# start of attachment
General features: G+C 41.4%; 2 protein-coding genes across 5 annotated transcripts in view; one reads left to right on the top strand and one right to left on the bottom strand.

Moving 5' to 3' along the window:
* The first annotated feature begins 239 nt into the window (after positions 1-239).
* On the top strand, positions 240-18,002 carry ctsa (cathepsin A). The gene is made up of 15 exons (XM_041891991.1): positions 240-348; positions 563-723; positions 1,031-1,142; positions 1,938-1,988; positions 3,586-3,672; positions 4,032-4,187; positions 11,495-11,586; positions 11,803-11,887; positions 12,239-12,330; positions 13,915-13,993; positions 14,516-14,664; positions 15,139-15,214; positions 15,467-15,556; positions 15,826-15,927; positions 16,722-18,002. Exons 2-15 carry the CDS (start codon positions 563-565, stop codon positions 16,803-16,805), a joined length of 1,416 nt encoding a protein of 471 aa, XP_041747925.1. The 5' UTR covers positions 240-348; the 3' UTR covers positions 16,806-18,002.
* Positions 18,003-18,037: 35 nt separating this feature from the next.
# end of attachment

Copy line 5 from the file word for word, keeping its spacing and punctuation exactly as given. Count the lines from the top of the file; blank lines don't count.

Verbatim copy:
* Positions 18,003-18,037: 35 nt separating this feature from the next.